Figure 2: (a) Device interrogation on postoperative day 31 showing persistent complete atrioventricular block. (b) Device interrogation nearly 2 years postoperatively to provocatively test the patient's atrioventricular node. Atrial pacing at 180 beats/min showed 1:1 conduction, confirming normal atrioventricular node function

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   Discussion Top


Complete atrioventricular block is a complication that can occur in 1%–3% of palliative surgeries for all congenital heart disease.[6] While atrioventricular block may only be transient following surgery, patients with block that persists beyond postoperative days 7–14 are much less likely to recover atrioventricular node conduction. Weindling et al. reported that >95% of patients who regain atrioventricular node function do so by postoperative day 9.[7] The current American Heart Association guidelines make a Class I recommendation for permanent pacemaker placement for complete atrioventricular block that is not expected to resolve or that persists at least 1 week following surgery for congenital heart disease.[8]

A small subset of patients may have late return of normal atrioventricular conduction following surgery for congenital heart disease. One institution reported that 7 of 72 patients had late return of normal atrioventricular node function at a median of 41 days (range 18–113 days).[9] Another reported that 7 of 58 patients with pacemaker placement recovered conduction between 3 weeks and 7 years following surgery.[10] Two of the patients cited in these reports had discordant atrioventricular connections, though the timing of their late recovery is unclear. Despite requiring pacemaker implantation, our patient's recovery of normal sinus rhythm more than 2 months after surgery highlights that, even for those patients particularly vulnerable to developing both spontaneous and perioperative complete atrioventricular block, late recovery of atrioventricular node conduction may still be possible.

Declaration of patient consent

The authors certify that they have obtained all appropriate patient consent forms. In the form the patient(s) has/have given his/her/their consent for his/her/their images and other clinical information to be reported in the journal. The patients understand that their names and initials will not be published and due efforts will be made to conceal their identity, but anonymity cannot be guaranteed.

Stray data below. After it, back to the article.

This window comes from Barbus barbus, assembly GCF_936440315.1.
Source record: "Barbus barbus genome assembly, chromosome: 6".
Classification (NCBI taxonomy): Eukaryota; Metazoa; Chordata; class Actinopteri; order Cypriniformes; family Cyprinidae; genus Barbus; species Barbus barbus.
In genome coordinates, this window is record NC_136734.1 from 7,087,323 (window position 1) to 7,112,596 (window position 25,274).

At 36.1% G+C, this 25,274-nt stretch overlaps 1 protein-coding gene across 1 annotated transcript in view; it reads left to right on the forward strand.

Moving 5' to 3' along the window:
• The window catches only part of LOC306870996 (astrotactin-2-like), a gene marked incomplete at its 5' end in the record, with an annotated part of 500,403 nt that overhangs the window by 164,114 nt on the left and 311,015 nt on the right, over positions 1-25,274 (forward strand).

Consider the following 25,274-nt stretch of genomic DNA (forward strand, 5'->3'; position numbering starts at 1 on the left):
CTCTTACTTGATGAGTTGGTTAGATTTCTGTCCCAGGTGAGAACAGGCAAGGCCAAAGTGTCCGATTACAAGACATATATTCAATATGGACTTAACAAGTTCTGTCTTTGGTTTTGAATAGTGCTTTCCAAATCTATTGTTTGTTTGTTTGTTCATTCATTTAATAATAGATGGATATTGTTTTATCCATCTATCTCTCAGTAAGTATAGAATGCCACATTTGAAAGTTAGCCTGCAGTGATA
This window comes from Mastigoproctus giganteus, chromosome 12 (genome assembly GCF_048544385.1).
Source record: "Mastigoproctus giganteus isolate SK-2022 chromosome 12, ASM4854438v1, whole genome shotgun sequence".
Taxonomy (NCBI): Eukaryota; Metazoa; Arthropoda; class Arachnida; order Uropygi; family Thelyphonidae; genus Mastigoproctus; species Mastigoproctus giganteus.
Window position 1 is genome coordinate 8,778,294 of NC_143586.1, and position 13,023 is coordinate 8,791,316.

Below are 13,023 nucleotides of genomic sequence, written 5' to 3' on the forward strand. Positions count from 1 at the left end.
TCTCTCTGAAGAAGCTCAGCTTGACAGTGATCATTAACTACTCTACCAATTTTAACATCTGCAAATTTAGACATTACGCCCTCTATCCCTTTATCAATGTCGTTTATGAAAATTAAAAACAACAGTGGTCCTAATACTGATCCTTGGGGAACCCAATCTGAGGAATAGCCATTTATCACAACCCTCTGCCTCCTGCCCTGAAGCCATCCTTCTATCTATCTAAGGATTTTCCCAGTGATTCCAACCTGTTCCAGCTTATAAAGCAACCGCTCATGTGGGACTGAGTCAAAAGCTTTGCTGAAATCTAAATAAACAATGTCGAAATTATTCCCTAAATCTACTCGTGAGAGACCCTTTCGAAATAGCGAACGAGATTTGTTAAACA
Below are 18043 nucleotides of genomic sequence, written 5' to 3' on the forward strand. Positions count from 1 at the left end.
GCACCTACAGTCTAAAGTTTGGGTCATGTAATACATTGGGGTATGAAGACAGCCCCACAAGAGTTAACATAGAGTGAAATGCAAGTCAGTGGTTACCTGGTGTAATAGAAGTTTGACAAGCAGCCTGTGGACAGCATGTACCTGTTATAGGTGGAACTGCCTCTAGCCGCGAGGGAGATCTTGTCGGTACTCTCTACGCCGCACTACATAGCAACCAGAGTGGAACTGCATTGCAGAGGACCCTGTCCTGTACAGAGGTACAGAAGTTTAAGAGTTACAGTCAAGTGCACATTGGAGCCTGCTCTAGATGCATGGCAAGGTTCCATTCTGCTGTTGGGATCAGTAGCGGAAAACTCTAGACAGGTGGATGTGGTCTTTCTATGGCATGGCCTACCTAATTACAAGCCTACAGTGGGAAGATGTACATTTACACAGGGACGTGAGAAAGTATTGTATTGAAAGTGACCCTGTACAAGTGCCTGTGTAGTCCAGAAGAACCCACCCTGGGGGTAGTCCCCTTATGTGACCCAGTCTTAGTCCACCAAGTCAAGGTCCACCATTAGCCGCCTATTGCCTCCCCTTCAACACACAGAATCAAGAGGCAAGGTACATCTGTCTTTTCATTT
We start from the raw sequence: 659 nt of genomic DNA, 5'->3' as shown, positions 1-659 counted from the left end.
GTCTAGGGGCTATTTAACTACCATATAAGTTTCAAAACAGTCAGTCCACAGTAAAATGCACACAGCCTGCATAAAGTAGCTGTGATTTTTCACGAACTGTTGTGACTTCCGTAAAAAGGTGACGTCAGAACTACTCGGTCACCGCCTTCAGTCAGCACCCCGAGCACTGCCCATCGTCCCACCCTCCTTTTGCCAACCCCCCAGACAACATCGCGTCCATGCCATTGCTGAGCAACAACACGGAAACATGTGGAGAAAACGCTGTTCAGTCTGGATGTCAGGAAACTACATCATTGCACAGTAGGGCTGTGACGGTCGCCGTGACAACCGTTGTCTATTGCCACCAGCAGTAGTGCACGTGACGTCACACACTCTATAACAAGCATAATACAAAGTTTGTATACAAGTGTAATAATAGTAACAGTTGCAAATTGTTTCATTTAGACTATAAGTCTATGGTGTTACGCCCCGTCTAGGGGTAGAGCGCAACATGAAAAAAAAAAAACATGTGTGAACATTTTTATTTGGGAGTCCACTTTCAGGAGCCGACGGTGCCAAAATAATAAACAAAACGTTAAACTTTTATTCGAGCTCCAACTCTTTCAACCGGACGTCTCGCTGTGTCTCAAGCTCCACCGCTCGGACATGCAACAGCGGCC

Financial support and sponsorship

Nil.

Conflicts of interest

There are no conflicts of interest.

Disclaimer

The views expressed in this article are those of the authors and do not reflect the official policy of the Department of Army/Navy/Air Force, Department of Defense, or U.S. Government. The identification of specific products or scientific instrumentation does not constitute endorsement or implied endorsement on the part of the authors, Department of Defense, or any component agency. While we generally excise references to products, companies, manufacturers, organizations, etc., in government produced works, this report presents a special circumstance when such product inclusions become an integral part of the scientific endeavor.



 
   References Top

1.
Wallis GA, Debich-Spicer D, Anderson RH. Congenitally corrected transposition. Orphanet J Rare Dis 2011;6:22.  Back to cited text no. 1
    
2.
Kouchoukos NT, Blackstone EH, Hanley FL, Kirkin JK. Congenitally corrected transposition of the great arteries and other forms of atrioventricular discordant connection. In: Kirklin/Barratt-Boyes Cardiac Surgery. Philadelphia, PA: Elsevier; 2013. p. 1772-2007.  Back to cited text no. 2
    
3.
Anderson RH, Becker AE, Arnold R, Wilkinson JL. The conducting tissues in congenitally corrected transposition. Circulation 1974;50:911-23.  Back to cited text no. 3
    
4.
Huhta JC, Maloney JD, Ritter DG, Ilstrup DM, Feldt RH. Complete atrioventricular block in patients with atrioventricular discordance. Circulation 1983;67:1374-7.  Back to cited text no. 4
    
5.
Malhotra SP, Reddy VM, Qiu M, Pirolli TJ, Barboza L, Reinhartz O, et al. The hemi-mustard/bidirectional Glenn atrial switch procedure in the double-switch operation for congenitally corrected transposition of the great arteries: Rationale and midterm results. J Thorac Cardiovasc Surg 2011;141:162-70.  Back to cited text no. 5
    
6.
Gross GJ, Chiu CC, Hamilton RM, Kirsh JA, Stephenson EA. Natural history of postoperative heart block in congenital heart disease: Implications for pacing intervention. Heart Rhythm 2006;3:601-4.  Back to cited text no. 6
    
7.
Weindling SN, Saul JP, Gamble WJ, Mayer JE, Wessel D, Walsh EP, et al. Duration of complete atrioventricular block after congenital heart disease surgery. Am J Cardiol 1998;82:525-7.  Back to cited text no. 7
    
8.
Epstein AE, DiMarco JP, Ellenbogen KA, Estes NA 3rd, Freedman RA, Gettes LS, et al. ACC/AHA/HRS 2008 guidelines for device-based therapy of cardiac rhythm abnormalities: A report of the American College of Cardiology/American Heart Association Task Force on Practice Guidelines (Writing committee to revise the ACC/AHA/NASPE 2002 guideline update for implantation of cardiac pacemakers and antiarrhythmia devices): Developed in collaboration with the American Association for Thoracic Surgery and Society of Thoracic Surgeons. Circulation 2008;117:e350-408.  Back to cited text no. 8
    
9.
Batra AS, Wells WJ, Hinoki KW, Stanton RA, Silka MJ. Late recovery of atrioventricular conduction after pacemaker implantation for complete heart block associated with surgery for congenital heart disease. J Thorac Cardiovasc Surg 2003;125:1291-3.  Back to cited text no. 9
    
10.
van Geldorp IE, Vanagt WY, Vugts G, Willems R, Rega F, Gewillig M, et al. Late recovery of atrioventricular conduction after postsurgical chronic atrioventricular block is not exceptional. J Thorac Cardiovasc Surg 2013;145:1028-32.  Back to cited text no. 10
    

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Correspondence Address:
Dr. Joseph William May
Department of Pediatrics, Walter Reed National Military Medical Center, 8901 Rockville Pike, Bethesda, MD 20889-5600
USA
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Source of Support: None, Conflict of Interest: None


DOI: 10.4103/apc.APC_22_18